How We Got This Way

Over on Quiche Moraine I’m writing up a series of short posts on the influences of 1960s and 1970s TV on the sociocultural growth and development of Ammerican Yoots of the age.

If you follow my facebook feed, you’ll know that as apart of the rehabilitation of my knee (the cause is indirect) I’ve been watching a lot of old TV shows on Hulu. Some of these old shows are only on the very edge of my memory, others I remember viscerally and a few literally. In may cases, I note depictions or portrayals, or models, that represented expectations for behavior or though process, or that indicate in some way change in culture. (I’ve been “status updating” some of these observations.)

For instance, there is an episode of Adam-12 where the cops (Reed and Malloy) are visiting a school and chat with a young miscreant middle schooler who happens to be, on school ground during the school day, playing around with his 3 inch pocket knife. Nothing is mentioned about the knife in that conversation. The knife does play a role in the plot, but the laissez faire manner in which the boy toys with the knife as the cops chat him up is a shocking contrast to the last two decades, during which elementary school children have been routinely thrown out of school for having accidently brought a plastic knife instead of a plastic spoon to eat their pudding.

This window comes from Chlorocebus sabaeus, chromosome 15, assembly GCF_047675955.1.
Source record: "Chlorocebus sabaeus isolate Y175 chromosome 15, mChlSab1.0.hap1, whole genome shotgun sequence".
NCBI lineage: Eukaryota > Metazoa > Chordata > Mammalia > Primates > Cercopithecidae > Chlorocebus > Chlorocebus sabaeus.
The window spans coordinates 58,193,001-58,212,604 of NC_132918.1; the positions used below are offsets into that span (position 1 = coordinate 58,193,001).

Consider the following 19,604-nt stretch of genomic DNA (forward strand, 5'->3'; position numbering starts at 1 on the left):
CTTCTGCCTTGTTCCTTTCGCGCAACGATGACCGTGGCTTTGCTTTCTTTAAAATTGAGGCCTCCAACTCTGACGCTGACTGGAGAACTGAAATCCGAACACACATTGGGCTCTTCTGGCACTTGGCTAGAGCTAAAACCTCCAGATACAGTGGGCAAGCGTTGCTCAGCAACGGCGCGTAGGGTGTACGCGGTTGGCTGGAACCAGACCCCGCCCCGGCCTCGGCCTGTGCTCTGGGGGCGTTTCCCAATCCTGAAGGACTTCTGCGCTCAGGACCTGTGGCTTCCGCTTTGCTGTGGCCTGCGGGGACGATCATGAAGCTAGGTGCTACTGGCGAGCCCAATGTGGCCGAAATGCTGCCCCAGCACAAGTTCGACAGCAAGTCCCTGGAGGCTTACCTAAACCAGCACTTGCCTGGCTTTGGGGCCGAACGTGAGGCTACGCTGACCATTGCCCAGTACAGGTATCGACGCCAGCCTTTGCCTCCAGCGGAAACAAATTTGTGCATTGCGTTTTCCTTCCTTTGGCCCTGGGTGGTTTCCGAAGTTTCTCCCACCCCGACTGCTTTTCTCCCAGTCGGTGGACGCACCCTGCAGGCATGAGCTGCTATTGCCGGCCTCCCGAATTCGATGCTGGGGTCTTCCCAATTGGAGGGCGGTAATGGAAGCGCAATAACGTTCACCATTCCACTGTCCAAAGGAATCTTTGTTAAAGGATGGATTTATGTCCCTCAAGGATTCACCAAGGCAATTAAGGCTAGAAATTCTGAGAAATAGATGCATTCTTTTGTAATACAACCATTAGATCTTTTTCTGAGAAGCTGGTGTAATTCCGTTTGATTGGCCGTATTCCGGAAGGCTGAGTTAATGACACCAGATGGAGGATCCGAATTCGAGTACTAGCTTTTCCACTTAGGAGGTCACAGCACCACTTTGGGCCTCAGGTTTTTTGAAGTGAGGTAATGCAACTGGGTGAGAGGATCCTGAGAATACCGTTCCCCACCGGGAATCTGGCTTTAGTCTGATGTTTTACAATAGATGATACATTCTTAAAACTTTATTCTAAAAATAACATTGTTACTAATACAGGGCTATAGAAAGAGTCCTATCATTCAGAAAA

Anyway, the first installment of this series is How We Got This Way

Please go have a look.

Comments

  1. #1 GrayGaffer
    April 29, 2010

    UK, 60′s, pocket knives were required accessories,especially if you were a Boy Scout. Be Prepared and all that, what! A habit I retain, in the form of my Leatherman, today. I’ll be interested to read how you think the idea that it is OK to hurt other seriously came into play, making knives scary things in schools.